Right turn: Spanish go conservative at poll
Spain has become the third European country in as many weeks to see a change in leadership after Greece and Italy, which have already toppled their administrations, blaming them for the financial crisis.
With 99 per cent of the votes counted, the center-right Popular Party had won 186 seats compared to 154 in the last legislature, while the Spanish Socialist Workers’ Party has dropped from 169 to current 110. With experts calling it their worst defeat ever.
People's Party leader, and most likely the future prime minister, Mariano Rajoy has already addressed the country’s current financial and social issues. He promised Spain would “stop being part of the problem and start being part of the solution,” as cited by the Associated Press.
But RT’s Irina Galushko, who is currently in the capital, Madrid, found out that many Spaniards have lost faith that any politicians will be able to turn things around.
Talking to people in the streets, she learnt that work, an end to the crisis, efficiency, money and an end to corruption – this is what the Spaniards want from the elections. But will they get it?
The reality of the economic crisis in Spain means five million out of work. One-and-a-half million households without a wage earner, and a youth unemployment rate which has shot up to nearly 50 per cent. This is the state of affairs the winner will have to deal with. But will they be able to make a difference?
Probably not, believes Gayle Allard, an economics professor at Madrid’s IE Business school.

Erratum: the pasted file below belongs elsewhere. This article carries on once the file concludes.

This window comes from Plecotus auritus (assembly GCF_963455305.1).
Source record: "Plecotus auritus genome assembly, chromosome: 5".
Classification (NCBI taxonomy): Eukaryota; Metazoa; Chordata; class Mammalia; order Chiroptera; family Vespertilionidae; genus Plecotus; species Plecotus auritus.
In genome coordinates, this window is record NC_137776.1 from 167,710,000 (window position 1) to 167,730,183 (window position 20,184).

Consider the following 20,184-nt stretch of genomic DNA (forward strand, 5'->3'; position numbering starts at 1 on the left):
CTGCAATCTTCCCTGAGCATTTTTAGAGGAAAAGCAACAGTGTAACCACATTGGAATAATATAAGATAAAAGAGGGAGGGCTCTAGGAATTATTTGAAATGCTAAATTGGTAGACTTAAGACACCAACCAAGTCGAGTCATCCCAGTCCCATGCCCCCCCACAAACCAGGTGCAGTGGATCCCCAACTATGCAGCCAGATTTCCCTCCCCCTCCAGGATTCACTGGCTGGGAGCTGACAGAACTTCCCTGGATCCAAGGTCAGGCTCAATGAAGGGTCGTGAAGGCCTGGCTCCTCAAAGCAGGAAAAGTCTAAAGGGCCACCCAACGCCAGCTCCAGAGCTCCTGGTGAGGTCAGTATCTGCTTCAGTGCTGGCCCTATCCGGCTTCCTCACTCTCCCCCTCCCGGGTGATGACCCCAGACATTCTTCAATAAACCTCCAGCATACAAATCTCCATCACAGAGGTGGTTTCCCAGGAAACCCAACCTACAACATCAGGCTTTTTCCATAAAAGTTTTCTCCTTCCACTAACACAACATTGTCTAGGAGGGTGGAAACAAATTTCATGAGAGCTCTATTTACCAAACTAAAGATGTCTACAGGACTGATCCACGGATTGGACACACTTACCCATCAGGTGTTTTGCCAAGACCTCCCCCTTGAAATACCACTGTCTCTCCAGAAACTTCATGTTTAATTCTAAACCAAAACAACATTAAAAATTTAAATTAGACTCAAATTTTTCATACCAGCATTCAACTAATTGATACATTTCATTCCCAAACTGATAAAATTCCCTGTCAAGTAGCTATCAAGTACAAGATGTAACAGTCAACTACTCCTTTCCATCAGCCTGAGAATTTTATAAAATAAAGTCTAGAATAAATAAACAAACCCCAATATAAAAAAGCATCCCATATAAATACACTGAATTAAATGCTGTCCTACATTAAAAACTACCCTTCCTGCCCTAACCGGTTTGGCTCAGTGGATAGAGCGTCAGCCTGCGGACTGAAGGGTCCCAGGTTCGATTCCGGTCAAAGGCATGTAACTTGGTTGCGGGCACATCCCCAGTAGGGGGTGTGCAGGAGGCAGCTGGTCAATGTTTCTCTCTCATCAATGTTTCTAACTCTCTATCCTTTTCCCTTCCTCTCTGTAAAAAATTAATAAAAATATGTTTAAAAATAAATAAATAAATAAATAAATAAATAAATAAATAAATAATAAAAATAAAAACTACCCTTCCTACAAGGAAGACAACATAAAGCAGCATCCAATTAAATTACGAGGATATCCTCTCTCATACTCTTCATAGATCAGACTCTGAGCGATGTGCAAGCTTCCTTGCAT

“We are going to have to cut benefits sharply,” she told RT. “We may have to differentiate among the recipients of benefits. We may have to eliminate programs, so this could really be… We may be really seeing the death of the welfare state.”
But most Spaniards have had enough of budget cuts and empty promises. Protests by the 15-M movement, the so-called “Indignant marches”, have been spreading throughout Spain since March. Many people have chosen not to go the polls on Sunday, believing politicians will not help the country.
“I think people are being disappointed with the choices that they have throughout this campaign really, for the last couple of months at least,” Guy Hedgecoe, co-editor of Iberosphere.com website told RT. “Because I think they feel that there isn’t a great deal of difference between the two candidates in terms of what they would do.”
And it seems there is no easy way out of the current economic downturn. In fact, some of the minorities in the parliament believe Spain is in a vicious circle.
“Since all policies are being dictated in Brussels, the elections won’t help in creating more jobs,” Jose Antonio Garcia Rubio told RT. “It will be the opposite. “Public expense will go down, people’s purchasing power will go down, that will mean fewer investments and that translates into unemployment.”
And though there may be new faces in the Spanish government. They will have to deal with the old problems in much the same way – meaning nothing is likely to change for Spaniards, already tired of the economic catastrophe in the country.